He was a keen debater and never lost an opportunity to challenge pundits to debate. One pundit who argued with him and lost felt humiliated and he complained against him to his Guru.  Guru who was also feeling he was becoming too talkative gently chided him “Sadasiva! When will you learn to be quiet?”. He promptly replied, “Right now, Master”. He fell into silence and remained silent and resumed composing and singing kirtanas only after being told by Sridhar Ayyaval at a later date, that his Mounam should not come in the way of singing about Lord. He gradually withdrew from the world, introspected and plunged into intense penance. He discarded all norms of accepted behaviour, wandered naked aimlessly in the hills and along the banks of Cauvery. He looked wild and insane. When someone reported to Sri Paramashivendra that his disciple had gone insane, the Guru realized he was enjoying the bliss of Athma Jnanam and was delighted and exclaimed “Will I ever be so fortunate!”  He realized that his disciple was now an Avadhuta. 

Brahmendral remained in that state, beyond body consciousness, not bound by ordinary social conventions and worldly concerns for a long period.  He spent his time mostly in secluded places in Cauvery banks as an Avadhuta, only occasionally emerging out.  His state is best described in his own words as given in his work Athma Vidya Vilasa, a poetic work running into 62 verses in Sanskrit, in which the characteristics of an Avadhuta, his state of mind, his attitude and behaviour is described.  It describes the ways of the Avadhuta, as one who is beyond the pale of social norms , beyond Dharma , beyond good and evil, one who has discarded scriptures, Sastras, rituals or even the disciplines prescribed for Sanyasis, one who has gone beyond the bodily awareness, one who has realized the Self and is immersed in the bliss of Self-realization. The text which undoubtedly is a product of Brahmendral’s experience is also a sublime text on Advaita and remained the most favourite spiritual text of Sri Chandrasekhara Bharathi Swami the 34th Jagadguru of Sringeri Sharadha Peetam. The Swami, who parted with all his meagre possessions a week before his passing away, kept his copy of Athma Vidya Vilasa till end. A few incidents which illustrate these qualities and his rare show of siddhis, we shall see.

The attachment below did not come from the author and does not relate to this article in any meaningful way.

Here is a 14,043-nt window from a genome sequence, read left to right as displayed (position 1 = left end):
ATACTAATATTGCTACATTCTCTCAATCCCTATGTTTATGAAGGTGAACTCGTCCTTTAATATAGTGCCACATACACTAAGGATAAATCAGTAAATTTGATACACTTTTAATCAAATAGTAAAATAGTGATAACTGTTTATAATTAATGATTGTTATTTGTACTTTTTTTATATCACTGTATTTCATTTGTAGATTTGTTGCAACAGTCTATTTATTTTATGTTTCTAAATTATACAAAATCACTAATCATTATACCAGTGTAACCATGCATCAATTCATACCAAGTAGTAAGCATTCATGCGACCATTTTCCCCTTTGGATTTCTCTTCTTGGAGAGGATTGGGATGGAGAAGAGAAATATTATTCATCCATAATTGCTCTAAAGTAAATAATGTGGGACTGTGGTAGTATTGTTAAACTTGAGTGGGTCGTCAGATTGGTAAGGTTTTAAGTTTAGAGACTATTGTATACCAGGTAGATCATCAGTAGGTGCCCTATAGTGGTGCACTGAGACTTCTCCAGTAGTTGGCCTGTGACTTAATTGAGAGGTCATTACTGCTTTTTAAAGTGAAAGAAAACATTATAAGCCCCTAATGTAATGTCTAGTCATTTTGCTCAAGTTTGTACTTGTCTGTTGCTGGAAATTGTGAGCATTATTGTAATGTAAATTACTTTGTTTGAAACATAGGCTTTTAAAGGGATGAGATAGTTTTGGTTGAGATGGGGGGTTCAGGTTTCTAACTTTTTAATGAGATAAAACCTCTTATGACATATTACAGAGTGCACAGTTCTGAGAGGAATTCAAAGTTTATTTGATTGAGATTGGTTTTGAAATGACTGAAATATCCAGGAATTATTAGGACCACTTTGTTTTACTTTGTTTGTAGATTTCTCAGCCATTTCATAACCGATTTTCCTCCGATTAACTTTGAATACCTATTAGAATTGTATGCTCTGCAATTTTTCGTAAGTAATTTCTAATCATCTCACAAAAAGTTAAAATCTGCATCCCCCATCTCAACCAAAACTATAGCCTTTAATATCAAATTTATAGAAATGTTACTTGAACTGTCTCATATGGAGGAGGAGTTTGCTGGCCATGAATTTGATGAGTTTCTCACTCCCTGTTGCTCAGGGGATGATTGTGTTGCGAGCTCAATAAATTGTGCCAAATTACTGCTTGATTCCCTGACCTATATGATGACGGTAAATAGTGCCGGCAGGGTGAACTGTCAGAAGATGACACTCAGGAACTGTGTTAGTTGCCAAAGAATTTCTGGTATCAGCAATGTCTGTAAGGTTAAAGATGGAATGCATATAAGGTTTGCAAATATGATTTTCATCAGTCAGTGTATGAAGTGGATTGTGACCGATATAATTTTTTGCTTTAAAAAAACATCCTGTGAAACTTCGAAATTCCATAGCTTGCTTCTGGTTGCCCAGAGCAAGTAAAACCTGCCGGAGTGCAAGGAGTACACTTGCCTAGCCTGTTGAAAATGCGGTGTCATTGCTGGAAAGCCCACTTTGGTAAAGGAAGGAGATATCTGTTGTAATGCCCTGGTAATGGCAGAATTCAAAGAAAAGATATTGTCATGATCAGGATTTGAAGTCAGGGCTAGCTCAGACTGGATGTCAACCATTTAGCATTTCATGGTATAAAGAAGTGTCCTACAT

One afternoon Brahmendral was relaxing beside a heap of grains. He was lost in his meditation unmindful of the passing of time. In the evening, the farmer came there.  Mistaking Brahmendral for a thief he raised his stick to hit him.  But his raised hand, he could not bring down nor could he move.  He remained as a statue with a raised hand for the whole night. The next morning, Brahmendral came to his senses and smiled at the farmer. Then only he came back to life. Realizing the greatness of Brahmendral, he fell at his feet and asked for his forgiveness. But Brahmendral being beyond all these feelings, walked away silently with a smile.